Patricia Ann Wilson Thomas

Edgar's picture
Article Image Alt Text

Patricia Ann Wilson Thomas

Mrs. Patricia Ann Wilson Thomas, a prominent figure in service organizations and social, cultural and philanthropic activities in Natchitoches and across North Louisiana for more than 50 years, died the morning of Saturday, March 21, 2020, after an extended illness.

Admired for her elegance and graceful demeanor, Mrs. Thomas was widely known for her artistic skills and talents. She was an accomplished seamstress, musician, decorator and culinary artist. The designer dresses she created over the years were often exhibited at gatherings of social organizations and other groups.

She had also been actively involved since 1967 in publishing enterprises with her husband and business partner, Lovan B. Thomas. They own The Natchitoches Times and other newspapers and publications throughout the state.

Graveside funeral services for Mrs. Thomas were the morning of Tuesday, March 24 in the American Cemetery. The Rev. Doug Degraffenreid officiated. Michael Rorex sang “Eye of the Sparrow,” “The Lords Prayer” and “How Great Thou Art.”

Mrs. Thomas was born Oct. 12, 1939, in St. James, Missouri, and grew up in Rolla, Missouri. She graduated from Rolla High School in 1956. She performed extensively on the piano and played the organ for local churches during her high school years.

Pat attended the University of Missouri where she studied interior design, played oboe in the university band and was a drum major. She was a member of the Delta Gamma Sorority and graduated in 1960.

As co-chair of the Louisiana Outdoor Drama Association fund drive in 1969, Mrs. Thomas helped generate revenues for the Grand Ecore Amphitheater. That initiative also provided funding for development and production of the outdoor drama, Louisiana Cavalier.

In 1972, Mrs. Thomas edited the first Cane River Cuisine Cookbook published by the Service League of Natchitoches. The book has been reprinted more than a dozen times, and sales have reached some 200,000 copies.

Proceeds from the cookbook were used to purchase and restore the historic Prudhomme Roquier House, or the Service League House, that has been used for decades for social and civic events.

As chairman of the first renovation project, Pat earned the nickname, “The Velvet Hammer,” as she led members in stripping lead-based paint with blowtorches from the bousillage walls.

Mrs. Thomas later researched and published a history of the Service League. The book, “Follow Your Dream” covered the social history of Natchitoches from 1950-2013.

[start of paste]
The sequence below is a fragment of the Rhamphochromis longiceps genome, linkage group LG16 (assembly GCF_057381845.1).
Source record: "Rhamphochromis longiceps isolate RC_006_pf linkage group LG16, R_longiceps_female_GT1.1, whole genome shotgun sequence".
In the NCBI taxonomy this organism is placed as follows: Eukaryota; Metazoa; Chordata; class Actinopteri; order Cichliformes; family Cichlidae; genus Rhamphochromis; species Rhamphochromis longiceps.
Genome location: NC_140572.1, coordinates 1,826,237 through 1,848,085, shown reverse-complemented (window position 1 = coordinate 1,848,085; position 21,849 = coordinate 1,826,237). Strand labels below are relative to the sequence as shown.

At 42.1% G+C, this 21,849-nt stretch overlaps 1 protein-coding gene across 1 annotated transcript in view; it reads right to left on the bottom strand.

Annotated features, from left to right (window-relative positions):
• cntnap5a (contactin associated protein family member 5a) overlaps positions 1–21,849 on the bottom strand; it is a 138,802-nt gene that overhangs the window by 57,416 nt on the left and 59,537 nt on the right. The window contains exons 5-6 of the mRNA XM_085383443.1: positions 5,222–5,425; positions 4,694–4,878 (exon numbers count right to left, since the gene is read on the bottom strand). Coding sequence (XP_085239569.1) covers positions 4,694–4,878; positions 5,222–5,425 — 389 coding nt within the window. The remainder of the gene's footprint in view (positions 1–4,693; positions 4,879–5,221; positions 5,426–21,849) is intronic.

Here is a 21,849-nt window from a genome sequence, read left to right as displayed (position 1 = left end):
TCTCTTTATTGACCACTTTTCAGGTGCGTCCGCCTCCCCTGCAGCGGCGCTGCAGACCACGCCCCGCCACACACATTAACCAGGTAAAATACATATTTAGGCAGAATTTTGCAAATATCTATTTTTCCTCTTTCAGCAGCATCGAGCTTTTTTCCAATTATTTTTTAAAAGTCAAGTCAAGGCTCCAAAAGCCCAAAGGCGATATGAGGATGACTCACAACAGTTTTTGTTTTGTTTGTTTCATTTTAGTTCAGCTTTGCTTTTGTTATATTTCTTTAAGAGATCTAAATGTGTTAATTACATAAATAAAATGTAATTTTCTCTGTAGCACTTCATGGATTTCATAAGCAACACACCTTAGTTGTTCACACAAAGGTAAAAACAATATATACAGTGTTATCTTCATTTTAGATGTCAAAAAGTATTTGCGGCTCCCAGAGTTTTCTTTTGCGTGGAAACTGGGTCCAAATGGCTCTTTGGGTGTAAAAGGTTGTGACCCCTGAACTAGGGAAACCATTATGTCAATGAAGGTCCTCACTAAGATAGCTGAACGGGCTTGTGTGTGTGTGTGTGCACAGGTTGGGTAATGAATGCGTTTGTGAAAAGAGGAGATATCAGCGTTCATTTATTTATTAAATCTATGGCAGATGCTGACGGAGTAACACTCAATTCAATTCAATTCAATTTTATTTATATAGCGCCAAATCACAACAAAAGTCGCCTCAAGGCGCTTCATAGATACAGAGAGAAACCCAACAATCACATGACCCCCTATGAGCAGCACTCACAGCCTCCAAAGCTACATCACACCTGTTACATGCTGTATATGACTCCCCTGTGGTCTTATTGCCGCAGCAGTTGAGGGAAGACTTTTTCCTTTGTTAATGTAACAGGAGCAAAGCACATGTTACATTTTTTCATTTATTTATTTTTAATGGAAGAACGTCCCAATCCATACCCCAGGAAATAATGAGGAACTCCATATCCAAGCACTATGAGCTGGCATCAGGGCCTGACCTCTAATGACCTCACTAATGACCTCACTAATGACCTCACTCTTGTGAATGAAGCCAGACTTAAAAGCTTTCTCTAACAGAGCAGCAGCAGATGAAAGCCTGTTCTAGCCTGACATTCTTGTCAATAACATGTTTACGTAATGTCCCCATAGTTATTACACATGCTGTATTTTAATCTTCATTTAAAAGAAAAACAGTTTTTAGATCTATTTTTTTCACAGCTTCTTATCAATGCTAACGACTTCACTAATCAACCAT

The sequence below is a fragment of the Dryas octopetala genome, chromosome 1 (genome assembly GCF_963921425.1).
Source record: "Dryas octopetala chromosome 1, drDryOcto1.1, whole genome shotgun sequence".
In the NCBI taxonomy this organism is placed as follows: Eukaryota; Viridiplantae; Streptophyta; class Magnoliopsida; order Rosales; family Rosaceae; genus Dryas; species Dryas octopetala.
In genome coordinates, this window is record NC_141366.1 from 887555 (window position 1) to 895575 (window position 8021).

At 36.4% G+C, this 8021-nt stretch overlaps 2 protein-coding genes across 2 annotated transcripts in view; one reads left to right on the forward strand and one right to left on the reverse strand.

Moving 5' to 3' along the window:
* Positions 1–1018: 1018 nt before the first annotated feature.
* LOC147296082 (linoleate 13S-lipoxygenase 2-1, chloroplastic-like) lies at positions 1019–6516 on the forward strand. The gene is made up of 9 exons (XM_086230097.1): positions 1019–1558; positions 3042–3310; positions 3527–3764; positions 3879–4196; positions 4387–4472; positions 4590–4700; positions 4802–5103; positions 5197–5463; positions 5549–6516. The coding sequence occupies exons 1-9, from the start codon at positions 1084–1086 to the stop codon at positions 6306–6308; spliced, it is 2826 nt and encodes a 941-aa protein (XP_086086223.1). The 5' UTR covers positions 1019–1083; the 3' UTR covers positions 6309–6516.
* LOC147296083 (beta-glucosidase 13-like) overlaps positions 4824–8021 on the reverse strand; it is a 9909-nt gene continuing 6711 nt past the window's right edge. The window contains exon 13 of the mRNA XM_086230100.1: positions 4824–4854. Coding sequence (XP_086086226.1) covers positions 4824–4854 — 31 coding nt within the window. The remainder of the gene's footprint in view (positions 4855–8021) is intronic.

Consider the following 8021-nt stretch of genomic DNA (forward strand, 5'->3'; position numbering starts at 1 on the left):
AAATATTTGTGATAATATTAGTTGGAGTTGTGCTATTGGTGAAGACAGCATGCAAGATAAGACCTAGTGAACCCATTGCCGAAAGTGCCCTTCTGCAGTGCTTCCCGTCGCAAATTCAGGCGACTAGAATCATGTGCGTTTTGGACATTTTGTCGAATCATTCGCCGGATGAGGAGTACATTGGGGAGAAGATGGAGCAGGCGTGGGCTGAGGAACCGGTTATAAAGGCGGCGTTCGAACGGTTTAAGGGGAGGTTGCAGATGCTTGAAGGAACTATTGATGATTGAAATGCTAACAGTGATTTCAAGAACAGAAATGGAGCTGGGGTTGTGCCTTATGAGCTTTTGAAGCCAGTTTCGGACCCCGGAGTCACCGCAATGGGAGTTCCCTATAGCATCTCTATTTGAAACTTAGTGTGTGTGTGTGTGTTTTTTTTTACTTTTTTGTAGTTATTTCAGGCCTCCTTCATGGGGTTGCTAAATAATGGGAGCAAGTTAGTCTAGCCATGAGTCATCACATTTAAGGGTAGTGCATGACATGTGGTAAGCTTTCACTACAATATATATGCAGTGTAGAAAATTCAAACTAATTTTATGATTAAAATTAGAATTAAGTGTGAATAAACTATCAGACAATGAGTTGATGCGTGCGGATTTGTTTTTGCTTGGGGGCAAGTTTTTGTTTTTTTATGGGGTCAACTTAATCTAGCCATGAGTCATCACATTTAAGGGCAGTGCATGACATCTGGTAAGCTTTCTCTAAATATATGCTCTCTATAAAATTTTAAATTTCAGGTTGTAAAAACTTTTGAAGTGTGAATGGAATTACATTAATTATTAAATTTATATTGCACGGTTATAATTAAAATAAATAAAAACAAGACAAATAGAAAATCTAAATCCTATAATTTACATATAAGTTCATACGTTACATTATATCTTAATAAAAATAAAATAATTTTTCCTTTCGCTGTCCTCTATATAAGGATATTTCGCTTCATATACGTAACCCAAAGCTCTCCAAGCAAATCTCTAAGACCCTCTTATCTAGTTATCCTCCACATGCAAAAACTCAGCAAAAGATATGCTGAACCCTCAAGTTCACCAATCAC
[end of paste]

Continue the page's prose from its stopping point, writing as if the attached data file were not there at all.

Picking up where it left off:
During Mrs. Thomas’ first term as president of the Natchitoches-Northwestern Symphony Society in 1988-90, she guided the transition from producing Broadway-type productions and a university orchestra with hired violin players to an all student orchestra. The Symphony Society now has an endowment that supports 34 string scholarships annually. She was in her third term as president.

Mrs. Thomas was a devout Christian and a member of First Methodist Church of Natchitoches, Les Amis, Jaycee Janes, APHN, P.E.O., Beta Sigma Phi, St. Denis Garden Club, Mystic Krewe de St. Denis, Chaine des Rotisseurs and Les Amis de Vin.

She enjoyed scuba diving, Houston Opera and loved being at the duck camp but not the hunting. She and her husband traveled extensively and spent time skiing at their condo in Utah.

Mrs. Thomas’ many activities were curtailed some in her later years by arthritis that restricted the use of her hands. She died of heart failure attributed to a respiratory condition associated with rheumatoid arthritis that was triggered by pneumonia.

She was preceded in death by a granddaughter, Madeleine Renee Mayo; her parents, Mr. and Mrs. John R. Wilson of Rolla; and a sister, Mary Ellen Wilson.

Mrs. Thomas is survived by her husband, Lovan B. Thomas, with whom she would have celebrated their 60th wedding anniversary Aug. 24; two children, daughter Tracy Mayo of Jacksonville, Florida, and son Max Thomas and husband Gabe Masson of Amsterdam, Netherlands; grandson, Lovan Mayo, on whom she doted; brother, John O. Wilson and wife Beclee of St. Helena, California; and sister, Kathy Farmer of Monroe, Georgia.

The death of Mrs. Thomas leaves an enormous void in the lives of her family and friends and in the community that she served with such dignity and passion for so many years.

Rate this article: 
Average: 5 (1 vote)